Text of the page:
The Lie Tree won out over a very strong short list including, Sally Nicholls (An Island of Our Own), Hayley Long (Sophie Someone) and Andrew Norris (Jessica's Ghost).
The Lie Tree is based on one unique idea: what if your lies gave you the ability to reveal other peoples' secrets? The gothic-style story of fossils hunters in the Victorian era sees a young girl, uncover her fathers' unearthly discovery of a tree that can exist only in complete darkness and must be fed lies in order to grow. When her father mysteriously dies, it is down to Faith to prove it was murder, not suicide. As the tale winds its' way through secrets upon conspiracy upon impossibilities, Faith reveals a few of her familys' most deeply hidden secrets, a spell is cast upon the reader that shocks and compels. It also begs the question, is absolute truth really the best thing?
Frances Hardinge has been a favourite of mine since her first novel, Fly By Night. With a writing and story-telling style that is simple incredible, each and every book has been a pure joy to read. Her world-building in incisive, rich and unparalleled. What remains to be seen now? Will Frances Hardinge be the first childrens' author since Philip Pullman in 2001 to take the overall Costa prize on 26 January? With a book that is this mesmerising, thrilling and drawn with insight, I certainly hope so.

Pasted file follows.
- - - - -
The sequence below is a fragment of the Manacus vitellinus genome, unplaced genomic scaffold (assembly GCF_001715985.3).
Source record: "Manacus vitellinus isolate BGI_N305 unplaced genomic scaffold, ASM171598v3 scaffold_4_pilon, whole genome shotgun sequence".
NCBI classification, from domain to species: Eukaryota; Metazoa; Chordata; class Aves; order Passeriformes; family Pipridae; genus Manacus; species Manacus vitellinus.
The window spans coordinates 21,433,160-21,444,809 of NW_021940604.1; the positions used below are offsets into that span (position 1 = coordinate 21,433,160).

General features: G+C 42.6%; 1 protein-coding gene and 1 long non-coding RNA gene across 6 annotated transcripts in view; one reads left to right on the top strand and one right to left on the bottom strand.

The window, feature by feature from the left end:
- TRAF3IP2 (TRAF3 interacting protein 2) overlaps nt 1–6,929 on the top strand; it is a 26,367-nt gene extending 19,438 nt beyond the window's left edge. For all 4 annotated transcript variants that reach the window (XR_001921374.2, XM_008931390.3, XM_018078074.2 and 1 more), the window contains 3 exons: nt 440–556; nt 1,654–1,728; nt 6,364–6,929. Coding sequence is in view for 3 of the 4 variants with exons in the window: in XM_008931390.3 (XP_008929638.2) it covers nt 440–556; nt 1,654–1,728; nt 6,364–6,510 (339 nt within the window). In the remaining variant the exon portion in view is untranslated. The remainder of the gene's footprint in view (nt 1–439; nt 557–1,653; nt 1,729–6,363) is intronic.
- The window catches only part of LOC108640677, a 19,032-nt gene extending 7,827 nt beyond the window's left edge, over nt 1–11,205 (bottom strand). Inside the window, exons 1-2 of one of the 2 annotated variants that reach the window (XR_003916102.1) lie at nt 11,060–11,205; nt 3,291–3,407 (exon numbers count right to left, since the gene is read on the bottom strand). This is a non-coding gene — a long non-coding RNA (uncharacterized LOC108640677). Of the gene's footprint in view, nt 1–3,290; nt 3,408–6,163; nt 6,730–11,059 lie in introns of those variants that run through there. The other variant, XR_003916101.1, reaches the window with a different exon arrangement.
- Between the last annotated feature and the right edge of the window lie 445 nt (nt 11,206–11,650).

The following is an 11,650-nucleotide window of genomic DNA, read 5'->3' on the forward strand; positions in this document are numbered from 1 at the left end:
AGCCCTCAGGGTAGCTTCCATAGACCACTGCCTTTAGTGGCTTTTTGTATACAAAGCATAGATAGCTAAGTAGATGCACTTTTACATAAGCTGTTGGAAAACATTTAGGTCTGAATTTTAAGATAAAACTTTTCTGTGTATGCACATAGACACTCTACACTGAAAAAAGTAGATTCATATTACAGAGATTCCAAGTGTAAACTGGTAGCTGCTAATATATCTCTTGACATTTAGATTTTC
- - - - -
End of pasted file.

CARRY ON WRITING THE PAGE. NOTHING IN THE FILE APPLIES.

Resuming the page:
p.s. Please read Frances' other books: Fly By Night (2005), Verdigis Deep (2007), Gullstruck Island (2009), Twilight Robbery (2011 - sequel to Fly By Night), A Face Like Glass (2012), Cuckoo Song (2014) Each one will take you on a journey you will never forget.